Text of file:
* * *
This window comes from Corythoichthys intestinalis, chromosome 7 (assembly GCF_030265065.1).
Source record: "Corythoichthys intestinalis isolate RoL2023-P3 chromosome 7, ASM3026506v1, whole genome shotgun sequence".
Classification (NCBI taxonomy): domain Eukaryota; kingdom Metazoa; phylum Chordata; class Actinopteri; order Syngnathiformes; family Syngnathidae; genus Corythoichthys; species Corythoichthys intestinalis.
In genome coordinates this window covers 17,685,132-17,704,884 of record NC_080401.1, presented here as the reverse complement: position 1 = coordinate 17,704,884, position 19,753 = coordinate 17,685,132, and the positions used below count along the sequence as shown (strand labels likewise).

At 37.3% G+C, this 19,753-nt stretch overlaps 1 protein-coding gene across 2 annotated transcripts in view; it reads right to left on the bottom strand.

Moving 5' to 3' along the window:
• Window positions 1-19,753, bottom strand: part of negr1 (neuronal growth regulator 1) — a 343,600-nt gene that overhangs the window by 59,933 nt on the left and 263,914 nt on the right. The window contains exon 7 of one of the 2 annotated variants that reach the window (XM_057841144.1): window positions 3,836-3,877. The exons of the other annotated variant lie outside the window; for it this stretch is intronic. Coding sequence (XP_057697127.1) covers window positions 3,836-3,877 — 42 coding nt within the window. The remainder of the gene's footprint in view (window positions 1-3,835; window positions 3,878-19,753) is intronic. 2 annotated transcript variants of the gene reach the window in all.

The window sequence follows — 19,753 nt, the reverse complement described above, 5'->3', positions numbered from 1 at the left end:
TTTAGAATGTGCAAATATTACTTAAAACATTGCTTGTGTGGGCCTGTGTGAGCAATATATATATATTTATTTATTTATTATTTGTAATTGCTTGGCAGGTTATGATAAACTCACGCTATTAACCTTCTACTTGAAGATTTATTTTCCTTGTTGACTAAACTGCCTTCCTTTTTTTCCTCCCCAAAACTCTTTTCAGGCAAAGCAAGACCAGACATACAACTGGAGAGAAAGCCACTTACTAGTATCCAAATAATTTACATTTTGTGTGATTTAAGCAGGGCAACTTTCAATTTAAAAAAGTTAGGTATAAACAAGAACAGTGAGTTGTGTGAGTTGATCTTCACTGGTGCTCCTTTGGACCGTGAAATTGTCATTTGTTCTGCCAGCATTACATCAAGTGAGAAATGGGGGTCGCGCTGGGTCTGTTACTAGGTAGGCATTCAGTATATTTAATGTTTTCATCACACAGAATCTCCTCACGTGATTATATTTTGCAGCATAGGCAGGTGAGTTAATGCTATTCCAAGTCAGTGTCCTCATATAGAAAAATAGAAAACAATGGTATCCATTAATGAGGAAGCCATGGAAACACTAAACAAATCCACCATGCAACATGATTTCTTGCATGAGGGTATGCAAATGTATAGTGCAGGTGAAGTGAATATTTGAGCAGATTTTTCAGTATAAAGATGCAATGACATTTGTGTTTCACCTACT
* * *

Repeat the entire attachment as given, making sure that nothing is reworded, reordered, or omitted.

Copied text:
This window comes from Corythoichthys intestinalis, chromosome 7 (assembly GCF_030265065.1).
Source record: "Corythoichthys intestinalis isolate RoL2023-P3 chromosome 7, ASM3026506v1, whole genome shotgun sequence".
Classification (NCBI taxonomy): domain Eukaryota; kingdom Metazoa; phylum Chordata; class Actinopteri; order Syngnathiformes; family Syngnathidae; genus Corythoichthys; species Corythoichthys intestinalis.
In genome coordinates this window covers 17,685,132-17,704,884 of record NC_080401.1, presented here as the reverse complement: position 1 = coordinate 17,704,884, position 19,753 = coordinate 17,685,132, and the positions used below count along the sequence as shown (strand labels likewise).

At 37.3% G+C, this 19,753-nt stretch overlaps 1 protein-coding gene across 2 annotated transcripts in view; it reads right to left on the bottom strand.

Moving 5' to 3' along the window:
• Window positions 1-19,753, bottom strand: part of negr1 (neuronal growth regulator 1) — a 343,600-nt gene that overhangs the window by 59,933 nt on the left and 263,914 nt on the right. The window contains exon 7 of one of the 2 annotated variants that reach the window (XM_057841144.1): window positions 3,836-3,877. The exons of the other annotated variant lie outside the window; for it this stretch is intronic. Coding sequence (XP_057697127.1) covers window positions 3,836-3,877 — 42 coding nt within the window. The remainder of the gene's footprint in view (window positions 1-3,835; window positions 3,878-19,753) is intronic. 2 annotated transcript variants of the gene reach the window in all.

The window sequence follows — 19,753 nt, the reverse complement described above, 5'->3', positions numbered from 1 at the left end:
TTTAGAATGTGCAAATATTACTTAAAACATTGCTTGTGTGGGCCTGTGTGAGCAATATATATATATTTATTTATTTATTATTTGTAATTGCTTGGCAGGTTATGATAAACTCACGCTATTAACCTTCTACTTGAAGATTTATTTTCCTTGTTGACTAAACTGCCTTCCTTTTTTTCCTCCCCAAAACTCTTTTCAGGCAAAGCAAGACCAGACATACAACTGGAGAGAAAGCCACTTACTAGTATCCAAATAATTTACATTTTGTGTGATTTAAGCAGGGCAACTTTCAATTTAAAAAAGTTAGGTATAAACAAGAACAGTGAGTTGTGTGAGTTGATCTTCACTGGTGCTCCTTTGGACCGTGAAATTGTCATTTGTTCTGCCAGCATTACATCAAGTGAGAAATGGGGGTCGCGCTGGGTCTGTTACTAGGTAGGCATTCAGTATATTTAATGTTTTCATCACACAGAATCTCCTCACGTGATTATATTTTGCAGCATAGGCAGGTGAGTTAATGCTATTCCAAGTCAGTGTCCTCATATAGAAAAATAGAAAACAATGGTATCCATTAATGAGGAAGCCATGGAAACACTAAACAAATCCACCATGCAACATGATTTCTTGCATGAGGGTATGCAAATGTATAGTGCAGGTGAAGTGAATATTTGAGCAGATTTTTCAGTATAAAGATGCAATGACATTTGTGTTTCACCTACT